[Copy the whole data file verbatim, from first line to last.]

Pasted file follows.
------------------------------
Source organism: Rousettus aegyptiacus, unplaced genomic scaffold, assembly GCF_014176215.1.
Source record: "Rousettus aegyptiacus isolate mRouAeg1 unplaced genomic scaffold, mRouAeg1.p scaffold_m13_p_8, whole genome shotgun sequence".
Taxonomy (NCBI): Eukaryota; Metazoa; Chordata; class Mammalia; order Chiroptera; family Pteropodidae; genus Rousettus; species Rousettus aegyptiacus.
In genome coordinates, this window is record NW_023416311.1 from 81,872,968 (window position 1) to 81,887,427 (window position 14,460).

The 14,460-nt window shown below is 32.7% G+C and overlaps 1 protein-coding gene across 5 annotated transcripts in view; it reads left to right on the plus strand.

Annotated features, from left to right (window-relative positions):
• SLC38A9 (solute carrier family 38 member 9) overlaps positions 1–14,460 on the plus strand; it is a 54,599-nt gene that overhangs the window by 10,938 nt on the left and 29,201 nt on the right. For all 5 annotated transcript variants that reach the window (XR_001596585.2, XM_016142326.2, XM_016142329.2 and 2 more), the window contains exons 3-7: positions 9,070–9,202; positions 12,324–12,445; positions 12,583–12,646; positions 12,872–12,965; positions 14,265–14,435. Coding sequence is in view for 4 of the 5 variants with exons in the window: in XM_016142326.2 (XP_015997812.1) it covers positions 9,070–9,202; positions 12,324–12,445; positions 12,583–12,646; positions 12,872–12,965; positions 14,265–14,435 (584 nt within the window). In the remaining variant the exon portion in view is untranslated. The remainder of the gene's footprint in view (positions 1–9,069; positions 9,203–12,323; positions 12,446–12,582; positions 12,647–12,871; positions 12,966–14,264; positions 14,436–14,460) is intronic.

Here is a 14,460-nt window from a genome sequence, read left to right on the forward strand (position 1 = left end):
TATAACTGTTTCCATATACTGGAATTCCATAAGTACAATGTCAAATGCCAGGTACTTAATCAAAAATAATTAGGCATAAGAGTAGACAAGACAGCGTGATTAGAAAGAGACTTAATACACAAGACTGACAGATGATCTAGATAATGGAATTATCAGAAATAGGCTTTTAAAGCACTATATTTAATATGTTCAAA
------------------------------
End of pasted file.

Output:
Source organism: Rousettus aegyptiacus, unplaced genomic scaffold, assembly GCF_014176215.1.
Source record: "Rousettus aegyptiacus isolate mRouAeg1 unplaced genomic scaffold, mRouAeg1.p scaffold_m13_p_8, whole genome shotgun sequence".
Taxonomy (NCBI): Eukaryota; Metazoa; Chordata; class Mammalia; order Chiroptera; family Pteropodidae; genus Rousettus; species Rousettus aegyptiacus.
In genome coordinates, this window is record NW_023416311.1 from 81,872,968 (window position 1) to 81,887,427 (window position 14,460).

The 14,460-nt window shown below is 32.7% G+C and overlaps 1 protein-coding gene across 5 annotated transcripts in view; it reads left to right on the plus strand.

Annotated features, from left to right (window-relative positions):
• SLC38A9 (solute carrier family 38 member 9) overlaps positions 1–14,460 on the plus strand; it is a 54,599-nt gene that overhangs the window by 10,938 nt on the left and 29,201 nt on the right. For all 5 annotated transcript variants that reach the window (XR_001596585.2, XM_016142326.2, XM_016142329.2 and 2 more), the window contains exons 3-7: positions 9,070–9,202; positions 12,324–12,445; positions 12,583–12,646; positions 12,872–12,965; positions 14,265–14,435. Coding sequence is in view for 4 of the 5 variants with exons in the window: in XM_016142326.2 (XP_015997812.1) it covers positions 9,070–9,202; positions 12,324–12,445; positions 12,583–12,646; positions 12,872–12,965; positions 14,265–14,435 (584 nt within the window). In the remaining variant the exon portion in view is untranslated. The remainder of the gene's footprint in view (positions 1–9,069; positions 9,203–12,323; positions 12,446–12,582; positions 12,647–12,871; positions 12,966–14,264; positions 14,436–14,460) is intronic.

Here is a 14,460-nt window from a genome sequence, read left to right on the forward strand (position 1 = left end):
TATAACTGTTTCCATATACTGGAATTCCATAAGTACAATGTCAAATGCCAGGTACTTAATCAAAAATAATTAGGCATAAGAGTAGACAAGACAGCGTGATTAGAAAGAGACTTAATACACAAGACTGACAGATGATCTAGATAATGGAATTATCAGAAATAGGCTTTTAAAGCACTATATTTAATATGTTCAAA